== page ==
The 1983 booklet "Gunsmiths and Gunmakers of Bedford and Somerset Counties Pennsylvania 1770-1900" includes John Baker in its list of Bedford County gunsmiths, puts him in Providence Township, and indicates that during 1777-1778 he was a contractor who was working for the Pennsylvania Committee of Safety. The authors of the 1983 booklet do not include John Baker in their 1991 book "Gunsmiths of Bedford, Somerset, and Fulton Counties" or in their 2017 book "Gunsmiths of Bedford County, Pennsylvania".
I believe the inclusion of John Baker in the 1983 booklet was an understandable mistake. I think the gunsmith John Baker was actually in Providence Township of Philadelphia County, rather than Providence Township of Bedford County.
John Baker of Providence Township
The 1953 edition of "American gun makers" has an entry for a John Baker who was in a Providence Township in Pennsylvania in the 1768 to 1775 timeframe. The county is not identified. That is a problem, because Bedford County isn't the only Pennsylvania County that has had a Providence Township. When the 1983 booklet was written, it wouldn't have been easy to know that. The following excerpt is from the "Committee of Safety Musket Makers section" of Sawyer's 1910 book "Firearms in American History". Sawyer also names the township, but doesn't name the county.
The following excerpt is from the Volume III of the book "American Archives", Fourth Series. The referenced Whitpain Township is in present-day Montgomery County. In 1784, most of of Philadelphia County became Montgomery County. Based on that, and the fact that Robert Morris attended the meeting, I think it is clear that the meeting took place at Philadelphia and the referenced Providence Township was then part of Philadelphia County.
The following composite image is from Volume X of "Minutes of the Provincial Council of Pennsylvania".
The following composite image is from Volume XI of the "Minutes of the Supreme Executive Council of Pennsylvania". It references a John Baker of Providence who was in possession of firearms in 1777.
The following composite image is from the 1778 map "A Chorographical Map, of the Country, round Philadelphia". It shows the then existing boundaries of Philadelphia County; one boundary was the Schuylkill River.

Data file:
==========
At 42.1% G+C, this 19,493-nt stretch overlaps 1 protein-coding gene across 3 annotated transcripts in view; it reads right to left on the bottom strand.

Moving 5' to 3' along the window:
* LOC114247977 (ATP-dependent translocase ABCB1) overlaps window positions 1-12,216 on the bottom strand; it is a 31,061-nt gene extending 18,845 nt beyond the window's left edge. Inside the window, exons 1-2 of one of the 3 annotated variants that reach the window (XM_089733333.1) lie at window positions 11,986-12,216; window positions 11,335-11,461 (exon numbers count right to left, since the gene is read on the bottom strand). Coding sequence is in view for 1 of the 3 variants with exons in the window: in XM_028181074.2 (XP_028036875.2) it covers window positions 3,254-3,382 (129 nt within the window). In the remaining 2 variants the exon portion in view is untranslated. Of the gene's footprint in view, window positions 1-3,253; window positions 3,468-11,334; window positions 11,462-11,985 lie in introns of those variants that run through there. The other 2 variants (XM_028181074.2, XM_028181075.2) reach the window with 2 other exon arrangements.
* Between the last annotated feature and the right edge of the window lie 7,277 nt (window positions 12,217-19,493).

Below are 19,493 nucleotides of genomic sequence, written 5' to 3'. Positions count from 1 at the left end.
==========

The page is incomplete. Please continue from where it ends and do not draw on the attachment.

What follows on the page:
John Baker of Norristown
The 1953 edition of "American gun makers" also has an entry for a John Baker who made firearms for the state of Pennsylvania in 1776. This John Baker was located at what is now Norristown, Pennsylvania. The site of Norristown is between Reading and Philadelphia in present-day Montgomery County, which means it was in Philadelphia County in 1776. Norristown is also very close to present-day Lower Providence Township of Montgomery County, but is in Norriton Township, which already existed in 1776.
The following map from the 1884 book "History of Montgomery County, Pennsylvania" shows the locations of Upper and Lower Providence Township of Montgomery County relative to Norristown.
In the 1895 book "Historical Sketches..." the Rev. Charles Collins wrote "John Baker was an ingenious worker in iron, steel, and other metals. His father was a native of Germany; and a very early settler in the vicinity. During the Revolutionary War Mr. Baker rendered very efficient aid to the Whig cause, by his handicraft, in the work of repairing suitable fire-arms. Mr. Baker lived to a great old age; being nearly a centenarian; and died about 1820."
The 1953 edition of "American gun makers" reports that the shop and farm of the gunsmith John Baker were located on the south side of Germantown Pike at the intersection with North Wales Road. The following image from the 1950 Sanborn Fire Insurance Map shows the referenced intersection, which is at 40.14904764450116, -75.33478031379664. The 1953 book also states that John Baker's son Arnold kept the Barley Sheaf tavern and died on the family homestead circa 1858. The tavern still stands about 100 feet southeast of the referenced intersection, at 40.148566244919685, -75.33435252080639.
Arnold Baker's tavern is identified with a yellow arrow on the following markup of an 1857 map of Norriton Township:
An earlier John Baker of Lancaster County, Pennsylvania
A John Baker of the Borough of Lancaster died in 1750, and is mentioned briefly in Research Bulletin No. 21 of the Kentucky Rifle Association (1972, "The Baker Family Of Gunsmiths In Lancaster County, 1717-1754"), where he is described as a forger of gun barrels. To keep things interesting, present-day Lancaster County has a Providence Township!
An August 24, 1728 letter in the Taylor papers references "John Baker the gunsmith on Conestoga".
Lancaster County was formed from a part of Chester County, on May 10, 1729. The following item is from Vol. XIX of the 1915 book "Papers Read before the Lancaster County Historical Society":
Here's what the 1924 edition of Dillin's book "The Kentucky Rifle" says about one of the gunsmiths named John Baker:
The 1953 edition of "American gun makers" briefly mentions a John Baker who worked during the flintlock period in Lancaster, Pennsylvania.
I believe the John Baker entry in the 1983 booklet is mistakenly based on the John Baker of Providence entry in "American gun makers", and I believe that the referenced Providence Township was then part of Philadelphia County.
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